Even though I know we can’t live in the past, and I’m glad I don’t live there today, I do miss a lot of that innocence today.  People really cared about each other.  Small towns are not for me at this point in my life, and I’m glad my parents showed me that there was a world out there through travel and books, but growing up in a small town in the 1970’s was special.  I didn’t realize then what a wonderful thing it was.  I raised my own children there too, but it was already changing, and it wasn’t the same.

Life was easier then.  Times were easier, or seemed to be.  Maybe it was just easier for parents to protect their children from the cruel world without the influences of 24 hour news and social media.  Sometimes I really miss the days when I had no worries, plenty of friends, my parents, a kinder, safer world…….  We can’t go back, and we can’t bring back those we’ve lost.  We can only be more appreciative of each other, treat each other with respect,  be kind to each other, and not take anyone or anything for granted.  Life is too short to not appreciate who and what we have in front of us.  It might not be there tomorrow.

 

Attitude Adjustments, Be Happy, Coping, Crazy Dreams, Happiness, Laughter, Making life interesting, Sleep talking, Sleep texting, Sleep walking, Uncategorized

The Manatees Drank All the Beer, and Other Sleep Walking Adventures

Living with me is a chore.  I’m not too moody….in fact, I’m pretty positive and fun-loving most of the time.  I’m not too messy (I used to be)…..except for a bit of dust and mail on my dining room table.  I’m pretty helpful if you need something.  I’m a decent cook.  I guess I should say living with me when I’m ASLEEP is the chore!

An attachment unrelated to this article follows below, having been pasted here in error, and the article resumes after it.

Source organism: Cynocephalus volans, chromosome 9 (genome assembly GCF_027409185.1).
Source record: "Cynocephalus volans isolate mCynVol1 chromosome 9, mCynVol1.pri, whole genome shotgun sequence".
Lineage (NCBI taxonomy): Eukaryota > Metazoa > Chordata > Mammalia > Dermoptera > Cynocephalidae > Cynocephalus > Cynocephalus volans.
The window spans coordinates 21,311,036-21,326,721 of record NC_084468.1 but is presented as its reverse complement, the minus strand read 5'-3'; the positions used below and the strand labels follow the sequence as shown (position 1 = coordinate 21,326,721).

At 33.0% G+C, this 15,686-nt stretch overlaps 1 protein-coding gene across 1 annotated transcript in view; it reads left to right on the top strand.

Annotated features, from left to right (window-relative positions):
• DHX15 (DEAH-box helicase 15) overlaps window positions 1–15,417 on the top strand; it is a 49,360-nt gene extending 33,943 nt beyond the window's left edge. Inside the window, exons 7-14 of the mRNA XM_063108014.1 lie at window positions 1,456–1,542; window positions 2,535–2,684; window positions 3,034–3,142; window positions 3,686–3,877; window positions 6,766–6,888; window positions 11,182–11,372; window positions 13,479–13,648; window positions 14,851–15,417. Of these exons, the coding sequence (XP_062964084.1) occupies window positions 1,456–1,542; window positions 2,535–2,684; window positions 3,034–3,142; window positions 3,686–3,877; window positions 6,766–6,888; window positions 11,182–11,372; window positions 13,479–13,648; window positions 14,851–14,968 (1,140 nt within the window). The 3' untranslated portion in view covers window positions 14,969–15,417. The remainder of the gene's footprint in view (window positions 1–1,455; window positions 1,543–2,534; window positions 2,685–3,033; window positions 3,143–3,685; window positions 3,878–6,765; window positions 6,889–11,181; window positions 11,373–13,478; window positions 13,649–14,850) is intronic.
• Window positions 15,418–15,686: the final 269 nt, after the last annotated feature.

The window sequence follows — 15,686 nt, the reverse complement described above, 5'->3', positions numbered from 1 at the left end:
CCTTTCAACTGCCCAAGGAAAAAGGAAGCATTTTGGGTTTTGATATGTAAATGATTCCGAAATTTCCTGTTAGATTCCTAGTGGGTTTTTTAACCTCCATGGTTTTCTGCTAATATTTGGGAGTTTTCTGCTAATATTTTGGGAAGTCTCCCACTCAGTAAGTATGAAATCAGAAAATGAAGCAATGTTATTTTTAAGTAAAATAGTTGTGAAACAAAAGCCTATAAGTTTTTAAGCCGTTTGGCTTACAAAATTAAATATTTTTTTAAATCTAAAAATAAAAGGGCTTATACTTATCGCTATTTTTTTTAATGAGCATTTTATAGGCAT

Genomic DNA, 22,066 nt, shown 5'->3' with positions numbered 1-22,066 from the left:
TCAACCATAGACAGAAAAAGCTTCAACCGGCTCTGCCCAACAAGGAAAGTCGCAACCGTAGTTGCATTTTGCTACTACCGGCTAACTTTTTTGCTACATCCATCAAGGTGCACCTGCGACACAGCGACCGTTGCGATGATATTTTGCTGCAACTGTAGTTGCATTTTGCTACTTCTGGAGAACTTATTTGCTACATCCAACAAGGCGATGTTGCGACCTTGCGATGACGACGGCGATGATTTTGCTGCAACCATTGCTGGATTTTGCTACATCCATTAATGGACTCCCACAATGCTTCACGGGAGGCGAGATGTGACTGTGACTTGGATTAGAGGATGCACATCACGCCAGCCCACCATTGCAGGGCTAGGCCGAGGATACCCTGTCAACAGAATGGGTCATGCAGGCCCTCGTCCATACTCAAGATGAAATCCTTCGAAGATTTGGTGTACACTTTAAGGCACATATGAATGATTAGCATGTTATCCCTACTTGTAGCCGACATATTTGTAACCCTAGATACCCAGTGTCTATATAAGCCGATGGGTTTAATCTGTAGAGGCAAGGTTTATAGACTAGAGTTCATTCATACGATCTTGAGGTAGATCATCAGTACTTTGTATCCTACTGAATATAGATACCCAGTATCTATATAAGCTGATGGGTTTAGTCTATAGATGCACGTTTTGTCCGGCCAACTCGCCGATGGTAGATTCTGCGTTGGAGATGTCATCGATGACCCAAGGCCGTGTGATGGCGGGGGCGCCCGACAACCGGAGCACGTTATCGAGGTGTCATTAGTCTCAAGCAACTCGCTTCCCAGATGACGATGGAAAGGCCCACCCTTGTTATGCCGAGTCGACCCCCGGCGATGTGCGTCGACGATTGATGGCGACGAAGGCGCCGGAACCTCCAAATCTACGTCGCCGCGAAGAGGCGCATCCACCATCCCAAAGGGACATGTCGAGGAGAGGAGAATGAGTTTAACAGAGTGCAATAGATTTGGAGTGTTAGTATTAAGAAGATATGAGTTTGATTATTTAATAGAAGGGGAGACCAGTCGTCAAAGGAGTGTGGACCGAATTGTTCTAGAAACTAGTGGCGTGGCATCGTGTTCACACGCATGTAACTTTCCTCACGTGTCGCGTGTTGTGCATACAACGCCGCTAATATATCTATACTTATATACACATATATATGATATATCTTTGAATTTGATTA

I shared a room with one of my sisters when I was little.  She and I both have struggled with sleep issues.  Crazy dreams, talking, walking……you just never know what might happen!  As I’ve gotten older, my issues seem to have escalated, especially when I’m stressed. Maybe I carry it with me more in my subconscious because during the day, I am more happy go lucky, not letting too much get to me.

My dreams are usually pretty entertaining, involving celebrities (dead and alive), traveling, old songs, and me saving the world.  Yes, I have that power…..didn’t know that about me, did you? My mother used to ask me what I ate before going to bed, thinking that caused it.  I talk about food, pets, and in the last few years, I’ve even started texting in my sleep….and it’s WEIRD stuff, such as: “If we could just plan it right, I could grow new thumbs!” “When I’m on the floor, the puppies can bring me the cheese, bracelets, and hearing aids,” and “The manatees drank all the beer.”  This is only a fraction of what I’ve done over the course of my lifetime.  I used to get embarrassed about it, but now, like other things in life I can’t control, I embrace it, and have fun with it.